If you’re not begging for “good and appropriate relations” with the CCP, former Labor Prime Minister Paul Keating reckons you’re a “little American” who can’t think for himself.
Just this week, ASIO warned that many Australian leaders don’t think Chinese espionage is a problem to be dealt with (should it jeopardise our economic ties with Beijing).
Meanwhile, Keating writes an op-ed in The Australian saying that those who take the threat of Chinese Communist Party expansionism seriously are “little Americans who cannot see past the United States and its interests”.
Are you sure you’re not a “little Chinese”?
Australia now has another class of such people in its public life – Austral-Americans – people who don’t know which side of the national fence they are on or should be on.
These people populate our security agencies, the likes of ASPI, the military services and important sections of the media.
In terms of Australia’s sovereign interests – the gift of a continent, our position and proximity to Asia – these people prefer an exclusive faith in an Atlantic power half a world away.
Paul, not everything is about “position and proximity”.
Just because Australia is closer to Beijing than Washington DC, doesn’t mean we should shift allegiance.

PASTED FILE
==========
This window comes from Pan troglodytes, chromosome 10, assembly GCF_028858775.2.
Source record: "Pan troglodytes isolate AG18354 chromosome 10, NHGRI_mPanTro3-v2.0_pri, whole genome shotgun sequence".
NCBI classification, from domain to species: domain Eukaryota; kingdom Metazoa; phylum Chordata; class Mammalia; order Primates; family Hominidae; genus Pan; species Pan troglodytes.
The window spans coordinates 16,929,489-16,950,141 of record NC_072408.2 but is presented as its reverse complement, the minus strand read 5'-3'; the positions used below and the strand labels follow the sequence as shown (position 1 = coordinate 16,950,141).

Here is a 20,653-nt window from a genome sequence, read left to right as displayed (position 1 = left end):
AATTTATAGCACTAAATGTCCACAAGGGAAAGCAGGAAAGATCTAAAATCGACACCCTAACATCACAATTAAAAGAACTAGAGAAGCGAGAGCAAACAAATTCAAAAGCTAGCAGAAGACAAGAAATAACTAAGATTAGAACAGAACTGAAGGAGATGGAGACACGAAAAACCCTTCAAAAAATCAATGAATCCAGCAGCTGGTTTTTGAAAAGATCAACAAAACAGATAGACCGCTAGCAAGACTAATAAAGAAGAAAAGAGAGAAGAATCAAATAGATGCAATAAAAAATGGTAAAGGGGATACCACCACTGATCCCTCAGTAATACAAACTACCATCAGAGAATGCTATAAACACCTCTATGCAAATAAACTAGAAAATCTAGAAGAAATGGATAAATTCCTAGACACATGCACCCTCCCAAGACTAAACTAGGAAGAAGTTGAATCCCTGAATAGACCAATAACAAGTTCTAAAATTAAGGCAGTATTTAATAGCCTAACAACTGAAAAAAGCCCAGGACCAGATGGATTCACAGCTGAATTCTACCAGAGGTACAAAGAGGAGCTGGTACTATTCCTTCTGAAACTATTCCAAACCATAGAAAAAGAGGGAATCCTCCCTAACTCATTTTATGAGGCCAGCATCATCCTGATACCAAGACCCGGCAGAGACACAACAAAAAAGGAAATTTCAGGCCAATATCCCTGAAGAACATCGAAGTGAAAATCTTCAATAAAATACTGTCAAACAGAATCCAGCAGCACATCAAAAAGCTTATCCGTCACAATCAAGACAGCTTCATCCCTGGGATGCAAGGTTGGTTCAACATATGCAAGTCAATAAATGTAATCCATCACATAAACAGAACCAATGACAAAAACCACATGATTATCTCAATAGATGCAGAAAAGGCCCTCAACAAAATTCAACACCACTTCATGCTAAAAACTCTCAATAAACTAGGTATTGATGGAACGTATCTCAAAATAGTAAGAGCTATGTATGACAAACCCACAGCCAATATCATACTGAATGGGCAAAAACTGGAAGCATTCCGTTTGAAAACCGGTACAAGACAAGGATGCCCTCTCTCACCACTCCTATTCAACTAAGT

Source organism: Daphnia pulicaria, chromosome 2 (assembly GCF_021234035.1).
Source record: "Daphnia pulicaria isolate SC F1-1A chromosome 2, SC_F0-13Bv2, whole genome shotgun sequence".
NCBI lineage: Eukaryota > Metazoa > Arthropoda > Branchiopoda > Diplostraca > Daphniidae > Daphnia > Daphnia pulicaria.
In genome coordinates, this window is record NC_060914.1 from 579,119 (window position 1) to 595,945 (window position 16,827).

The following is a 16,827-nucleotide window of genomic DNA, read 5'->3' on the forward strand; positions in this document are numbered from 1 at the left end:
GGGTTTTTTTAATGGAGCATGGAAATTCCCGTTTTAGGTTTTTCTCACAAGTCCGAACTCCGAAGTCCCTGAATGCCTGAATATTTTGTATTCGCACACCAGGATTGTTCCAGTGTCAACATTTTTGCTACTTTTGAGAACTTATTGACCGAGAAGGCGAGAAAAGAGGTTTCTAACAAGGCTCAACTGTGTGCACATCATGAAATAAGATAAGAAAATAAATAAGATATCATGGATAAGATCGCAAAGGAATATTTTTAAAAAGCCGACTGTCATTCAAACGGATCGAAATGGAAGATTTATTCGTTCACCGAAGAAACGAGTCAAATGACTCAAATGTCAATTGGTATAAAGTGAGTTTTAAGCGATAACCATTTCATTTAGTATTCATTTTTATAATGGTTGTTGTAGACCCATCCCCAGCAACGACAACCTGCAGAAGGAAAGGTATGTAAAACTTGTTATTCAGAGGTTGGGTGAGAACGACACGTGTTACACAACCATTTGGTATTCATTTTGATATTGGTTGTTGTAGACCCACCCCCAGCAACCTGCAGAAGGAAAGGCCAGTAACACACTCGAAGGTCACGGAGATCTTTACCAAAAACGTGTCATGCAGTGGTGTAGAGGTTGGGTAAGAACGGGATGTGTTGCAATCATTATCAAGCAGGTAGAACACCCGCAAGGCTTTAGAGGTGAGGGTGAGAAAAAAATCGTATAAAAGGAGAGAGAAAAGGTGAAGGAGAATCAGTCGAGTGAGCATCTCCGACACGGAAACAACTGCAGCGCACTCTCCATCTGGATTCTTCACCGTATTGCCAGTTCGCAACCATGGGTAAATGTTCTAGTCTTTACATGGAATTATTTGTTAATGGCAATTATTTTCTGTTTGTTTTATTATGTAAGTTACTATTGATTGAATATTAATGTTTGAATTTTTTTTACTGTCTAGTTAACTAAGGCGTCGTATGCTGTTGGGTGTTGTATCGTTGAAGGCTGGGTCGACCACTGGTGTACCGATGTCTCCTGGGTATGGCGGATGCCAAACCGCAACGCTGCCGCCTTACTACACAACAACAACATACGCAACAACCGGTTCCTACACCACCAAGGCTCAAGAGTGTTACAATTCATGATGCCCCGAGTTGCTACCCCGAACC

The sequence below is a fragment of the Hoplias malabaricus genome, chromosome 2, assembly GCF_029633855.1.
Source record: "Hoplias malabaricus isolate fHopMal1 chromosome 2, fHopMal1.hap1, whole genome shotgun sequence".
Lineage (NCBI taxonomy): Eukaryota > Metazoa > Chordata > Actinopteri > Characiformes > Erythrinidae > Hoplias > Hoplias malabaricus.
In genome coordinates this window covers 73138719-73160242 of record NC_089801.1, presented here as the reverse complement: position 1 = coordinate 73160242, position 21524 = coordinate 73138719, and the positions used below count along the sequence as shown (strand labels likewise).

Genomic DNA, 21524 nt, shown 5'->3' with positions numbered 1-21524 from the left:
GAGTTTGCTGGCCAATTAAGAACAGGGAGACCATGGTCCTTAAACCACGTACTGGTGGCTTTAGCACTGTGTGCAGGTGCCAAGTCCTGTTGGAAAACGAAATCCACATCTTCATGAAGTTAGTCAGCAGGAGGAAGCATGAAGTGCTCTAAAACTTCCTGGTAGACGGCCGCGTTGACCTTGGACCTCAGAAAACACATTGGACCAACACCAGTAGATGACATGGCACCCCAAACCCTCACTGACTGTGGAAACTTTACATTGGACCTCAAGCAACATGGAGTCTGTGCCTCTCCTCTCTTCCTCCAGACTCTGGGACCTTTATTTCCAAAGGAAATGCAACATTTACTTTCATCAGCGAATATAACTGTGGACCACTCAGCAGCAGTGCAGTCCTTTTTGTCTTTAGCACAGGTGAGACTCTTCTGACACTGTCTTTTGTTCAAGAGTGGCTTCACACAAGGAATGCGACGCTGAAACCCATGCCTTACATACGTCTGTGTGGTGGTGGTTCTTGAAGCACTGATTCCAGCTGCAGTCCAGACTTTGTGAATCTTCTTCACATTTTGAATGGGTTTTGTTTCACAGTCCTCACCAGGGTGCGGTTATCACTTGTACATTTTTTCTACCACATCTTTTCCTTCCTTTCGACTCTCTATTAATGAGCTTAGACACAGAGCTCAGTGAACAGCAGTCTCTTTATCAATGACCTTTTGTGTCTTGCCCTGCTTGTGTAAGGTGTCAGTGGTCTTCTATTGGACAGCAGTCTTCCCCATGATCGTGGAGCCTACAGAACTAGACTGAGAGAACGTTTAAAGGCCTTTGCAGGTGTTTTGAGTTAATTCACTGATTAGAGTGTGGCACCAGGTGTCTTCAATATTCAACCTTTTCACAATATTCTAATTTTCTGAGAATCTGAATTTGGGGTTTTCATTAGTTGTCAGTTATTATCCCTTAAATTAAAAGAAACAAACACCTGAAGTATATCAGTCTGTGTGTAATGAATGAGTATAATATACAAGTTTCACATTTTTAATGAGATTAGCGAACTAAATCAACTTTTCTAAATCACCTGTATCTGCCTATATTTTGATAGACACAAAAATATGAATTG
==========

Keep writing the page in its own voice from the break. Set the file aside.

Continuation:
How about the history, morals, values, systems, institutions and language we share with the United States, mate?
Paul, China has two million soldiers, and Australia only has 56,000.
Do you seriously think Australia would be able to maintain its sovereignty without outside help from a fellow liberal democracy like the United States?
Do you think Indonesia, Thailand and Papua New Guinea would come to Australia’s defence?
Of course, they won’t! Our security pact with the United States is what keeps us safe, Paul. You know it, and we know it.
That doesn’t mean Australia shouldn’t have the defence capabilities to defend itself as a nation.
But honestly, Paul.
Go back to tinkering with your antique clocks, or playing with your property portfolio.
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